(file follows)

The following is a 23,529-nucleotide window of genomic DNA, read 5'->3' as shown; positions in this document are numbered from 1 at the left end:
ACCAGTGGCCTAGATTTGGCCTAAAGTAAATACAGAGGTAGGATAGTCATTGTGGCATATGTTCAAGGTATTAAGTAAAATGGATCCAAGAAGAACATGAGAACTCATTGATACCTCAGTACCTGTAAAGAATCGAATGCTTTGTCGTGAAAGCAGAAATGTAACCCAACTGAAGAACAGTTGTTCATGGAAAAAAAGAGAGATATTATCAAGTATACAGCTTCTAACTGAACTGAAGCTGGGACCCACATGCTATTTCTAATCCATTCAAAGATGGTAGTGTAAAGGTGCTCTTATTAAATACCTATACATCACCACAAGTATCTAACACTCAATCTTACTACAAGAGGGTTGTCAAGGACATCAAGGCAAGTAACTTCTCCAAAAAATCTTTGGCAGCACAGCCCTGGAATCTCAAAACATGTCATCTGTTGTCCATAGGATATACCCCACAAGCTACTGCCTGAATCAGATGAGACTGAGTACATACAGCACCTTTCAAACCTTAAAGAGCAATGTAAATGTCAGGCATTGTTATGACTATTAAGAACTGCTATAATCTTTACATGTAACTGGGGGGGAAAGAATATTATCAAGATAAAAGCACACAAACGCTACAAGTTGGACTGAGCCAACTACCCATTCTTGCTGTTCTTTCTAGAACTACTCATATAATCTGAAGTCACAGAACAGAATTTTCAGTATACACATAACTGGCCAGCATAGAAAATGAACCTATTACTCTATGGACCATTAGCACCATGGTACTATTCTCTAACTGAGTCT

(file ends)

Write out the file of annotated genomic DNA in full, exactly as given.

The following is a 23,529-nucleotide window of genomic DNA, read 5'->3' as shown; positions in this document are numbered from 1 at the left end:
ACCAGTGGCCTAGATTTGGCCTAAAGTAAATACAGAGGTAGGATAGTCATTGTGGCATATGTTCAAGGTATTAAGTAAAATGGATCCAAGAAGAACATGAGAACTCATTGATACCTCAGTACCTGTAAAGAATCGAATGCTTTGTCGTGAAAGCAGAAATGTAACCCAACTGAAGAACAGTTGTTCATGGAAAAAAAGAGAGATATTATCAAGTATACAGCTTCTAACTGAACTGAAGCTGGGACCCACATGCTATTTCTAATCCATTCAAAGATGGTAGTGTAAAGGTGCTCTTATTAAATACCTATACATCACCACAAGTATCTAACACTCAATCTTACTACAAGAGGGTTGTCAAGGACATCAAGGCAAGTAACTTCTCCAAAAAATCTTTGGCAGCACAGCCCTGGAATCTCAAAACATGTCATCTGTTGTCCATAGGATATACCCCACAAGCTACTGCCTGAATCAGATGAGACTGAGTACATACAGCACCTTTCAAACCTTAAAGAGCAATGTAAATGTCAGGCATTGTTATGACTATTAAGAACTGCTATAATCTTTACATGTAACTGGGGGGGAAAGAATATTATCAAGATAAAAGCACACAAACGCTACAAGTTGGACTGAGCCAACTACCCATTCTTGCTGTTCTTTCTAGAACTACTCATATAATCTGAAGTCACAGAACAGAATTTTCAGTATACACATAACTGGCCAGCATAGAAAATGAACCTATTACTCTATGGACCATTAGCACCATGGTACTATTCTCTAACTGAGTCT